Dr. Gregory comments on the extent of these disputes, “Doctrinal disagreement…is the most fundamental and consequential fact about Western Christianity since 1520…” (The Unintended Reformation, p.45) From destructive religious wars to vehement arguments on the internet, Gregory’s evaluation holds true.

Thanks to the reformation, dissent about truth claims, allegedly originating in scripture, dominates the Christian landscape.

 4. The Reformation inspired radical individualism. 

“It is widely agreed among the vast majority of modern Christians that whatever its content, religious conviction is a highly personal, individual matter. Only each person can determine what is right and best for her or him.” (The Unintended Reformation, p.75) The Reformers trade one Pope for tens of thousand individual popes. The authority of the Church is rejected and each individual becomes an authority unto himself or herself. Each person is widely thought to be his or her own sovereign authority. This is “freedom of religion” in the minds of many Christians. You are free to believe…whatever.

When I discuss the “one, holy, apostolic and catholic church” with friends, the most common reaction is a strong statement of individuality. “I need to be in a church where I’m free to express myself.” “What about being free to believe what I want?” “I like/believe/want _______, so I want a church that has that.”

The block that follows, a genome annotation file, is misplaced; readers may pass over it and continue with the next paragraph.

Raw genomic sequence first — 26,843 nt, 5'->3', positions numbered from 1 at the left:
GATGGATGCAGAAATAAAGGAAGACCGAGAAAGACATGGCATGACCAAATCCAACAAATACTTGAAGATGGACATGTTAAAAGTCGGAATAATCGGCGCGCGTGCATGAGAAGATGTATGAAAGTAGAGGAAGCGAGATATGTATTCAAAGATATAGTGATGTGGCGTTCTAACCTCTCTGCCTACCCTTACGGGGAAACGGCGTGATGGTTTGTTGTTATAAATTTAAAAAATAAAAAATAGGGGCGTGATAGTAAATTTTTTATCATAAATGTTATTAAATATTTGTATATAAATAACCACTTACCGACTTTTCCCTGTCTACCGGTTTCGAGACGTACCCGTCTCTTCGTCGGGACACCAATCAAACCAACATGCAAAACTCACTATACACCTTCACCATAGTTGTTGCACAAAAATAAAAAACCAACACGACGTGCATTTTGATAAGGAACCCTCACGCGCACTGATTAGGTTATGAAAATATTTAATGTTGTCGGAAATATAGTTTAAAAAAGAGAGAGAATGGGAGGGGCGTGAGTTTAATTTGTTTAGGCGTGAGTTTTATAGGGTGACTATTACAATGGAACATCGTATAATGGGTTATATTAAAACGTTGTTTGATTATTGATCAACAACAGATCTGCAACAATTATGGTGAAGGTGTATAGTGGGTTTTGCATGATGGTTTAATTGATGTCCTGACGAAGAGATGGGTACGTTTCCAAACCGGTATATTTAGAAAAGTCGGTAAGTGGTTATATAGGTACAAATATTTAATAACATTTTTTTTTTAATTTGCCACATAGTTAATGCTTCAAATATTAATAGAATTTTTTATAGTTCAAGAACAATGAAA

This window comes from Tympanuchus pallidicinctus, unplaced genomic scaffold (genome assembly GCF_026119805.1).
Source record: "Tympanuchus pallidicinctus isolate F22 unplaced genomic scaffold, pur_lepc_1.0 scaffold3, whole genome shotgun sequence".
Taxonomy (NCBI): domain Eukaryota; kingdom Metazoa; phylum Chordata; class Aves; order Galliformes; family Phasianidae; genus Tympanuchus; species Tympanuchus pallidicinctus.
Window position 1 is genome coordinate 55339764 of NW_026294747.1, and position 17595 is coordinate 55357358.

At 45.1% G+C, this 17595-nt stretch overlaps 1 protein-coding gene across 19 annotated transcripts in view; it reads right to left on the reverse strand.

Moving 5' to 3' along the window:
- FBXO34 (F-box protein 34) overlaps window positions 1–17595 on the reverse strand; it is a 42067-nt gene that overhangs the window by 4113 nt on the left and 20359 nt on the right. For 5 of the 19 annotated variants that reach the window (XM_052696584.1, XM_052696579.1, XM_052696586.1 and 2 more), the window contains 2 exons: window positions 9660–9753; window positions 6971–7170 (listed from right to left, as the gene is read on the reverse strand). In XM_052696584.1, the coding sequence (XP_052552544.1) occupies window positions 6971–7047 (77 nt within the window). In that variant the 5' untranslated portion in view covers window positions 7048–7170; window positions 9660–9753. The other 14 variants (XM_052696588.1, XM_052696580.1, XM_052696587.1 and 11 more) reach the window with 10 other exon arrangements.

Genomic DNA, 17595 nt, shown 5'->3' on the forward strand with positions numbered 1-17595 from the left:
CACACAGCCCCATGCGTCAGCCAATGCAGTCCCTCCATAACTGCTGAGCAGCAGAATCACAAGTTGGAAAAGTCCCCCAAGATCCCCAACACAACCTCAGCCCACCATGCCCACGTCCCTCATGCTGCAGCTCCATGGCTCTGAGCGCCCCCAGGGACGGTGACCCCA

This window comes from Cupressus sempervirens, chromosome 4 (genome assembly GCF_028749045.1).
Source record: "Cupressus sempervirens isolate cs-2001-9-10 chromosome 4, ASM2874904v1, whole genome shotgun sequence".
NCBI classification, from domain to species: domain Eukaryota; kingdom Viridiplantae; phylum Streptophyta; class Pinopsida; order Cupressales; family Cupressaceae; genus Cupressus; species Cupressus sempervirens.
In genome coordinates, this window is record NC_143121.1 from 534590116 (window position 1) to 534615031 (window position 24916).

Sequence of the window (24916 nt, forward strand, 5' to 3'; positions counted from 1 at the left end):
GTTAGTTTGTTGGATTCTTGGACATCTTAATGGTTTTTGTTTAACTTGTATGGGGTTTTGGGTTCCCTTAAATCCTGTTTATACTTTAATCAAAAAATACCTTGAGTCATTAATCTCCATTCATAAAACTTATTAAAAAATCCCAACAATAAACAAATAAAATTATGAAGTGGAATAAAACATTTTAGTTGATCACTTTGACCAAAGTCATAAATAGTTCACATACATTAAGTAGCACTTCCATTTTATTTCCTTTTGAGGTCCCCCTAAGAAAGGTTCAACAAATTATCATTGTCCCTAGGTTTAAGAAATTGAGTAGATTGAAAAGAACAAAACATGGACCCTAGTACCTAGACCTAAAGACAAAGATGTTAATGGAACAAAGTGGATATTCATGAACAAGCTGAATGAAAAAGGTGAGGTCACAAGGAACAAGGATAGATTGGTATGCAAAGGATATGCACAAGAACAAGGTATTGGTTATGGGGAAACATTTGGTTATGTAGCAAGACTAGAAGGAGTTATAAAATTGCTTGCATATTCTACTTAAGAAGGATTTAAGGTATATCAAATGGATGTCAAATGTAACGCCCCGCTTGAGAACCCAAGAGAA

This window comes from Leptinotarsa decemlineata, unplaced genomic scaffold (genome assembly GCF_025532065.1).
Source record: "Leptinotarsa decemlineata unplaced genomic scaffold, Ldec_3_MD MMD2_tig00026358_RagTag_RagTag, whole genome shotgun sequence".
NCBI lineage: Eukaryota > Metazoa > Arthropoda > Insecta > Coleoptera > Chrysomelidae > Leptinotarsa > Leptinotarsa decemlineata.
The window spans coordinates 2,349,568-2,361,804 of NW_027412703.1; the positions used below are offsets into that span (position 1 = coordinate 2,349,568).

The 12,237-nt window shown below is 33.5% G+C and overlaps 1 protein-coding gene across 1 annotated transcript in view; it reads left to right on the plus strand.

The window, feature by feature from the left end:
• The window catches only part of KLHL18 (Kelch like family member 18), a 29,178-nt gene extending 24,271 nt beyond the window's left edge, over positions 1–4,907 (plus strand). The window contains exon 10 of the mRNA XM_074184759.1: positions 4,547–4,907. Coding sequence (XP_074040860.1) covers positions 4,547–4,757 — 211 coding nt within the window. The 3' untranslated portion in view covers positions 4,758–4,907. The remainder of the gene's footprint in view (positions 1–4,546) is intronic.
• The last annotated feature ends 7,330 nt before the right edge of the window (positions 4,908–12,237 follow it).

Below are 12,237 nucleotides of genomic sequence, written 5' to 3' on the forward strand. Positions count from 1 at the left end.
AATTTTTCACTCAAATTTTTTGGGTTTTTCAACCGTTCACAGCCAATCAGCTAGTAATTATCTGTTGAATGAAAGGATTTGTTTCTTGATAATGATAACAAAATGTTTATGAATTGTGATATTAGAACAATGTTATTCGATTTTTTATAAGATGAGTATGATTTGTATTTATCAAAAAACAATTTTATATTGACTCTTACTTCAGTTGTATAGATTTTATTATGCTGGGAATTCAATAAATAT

Gone are the days when the Church shapes us. We operate as free agents able to determine for ourselves what a Christian is and how to live like one. This is a result of breaking away from a spiritual authority outside ourselves, championed by the reformers.

 5. The Reformation fostered scriptural innovations.

For over 12 centuries, the Church practiced and articulated her understanding of God in relative unity. This ecclesiastical and doctrinal unity was severely damaged by the Reformation as the Bible began to be upheld as the sole authority. Practices that were within the guidance of scripture and part and parcel of Church life were rejected based on innovative scriptural interpretations. Church Tradition was rejected based on individual understandings of the Bible. Luther contorted faith in Christ to mean faith alone and tried to undermine large sections of canonical scripture to fit his new view. 1200 years of a sacramental understanding of scripture and Christian living were rejected because Calvin thought “the infinite could not be contained in the finite.” (Yet, the Virgin bears God, God takes on human flesh, and the Holy Spirit indwells humans.) According to Zwingli’s individual interpretation of scripture, baptism and the Eucharist (Lord’s Supper) were merely symbolic not withstanding 1500 years of the Church’s understanding and practice.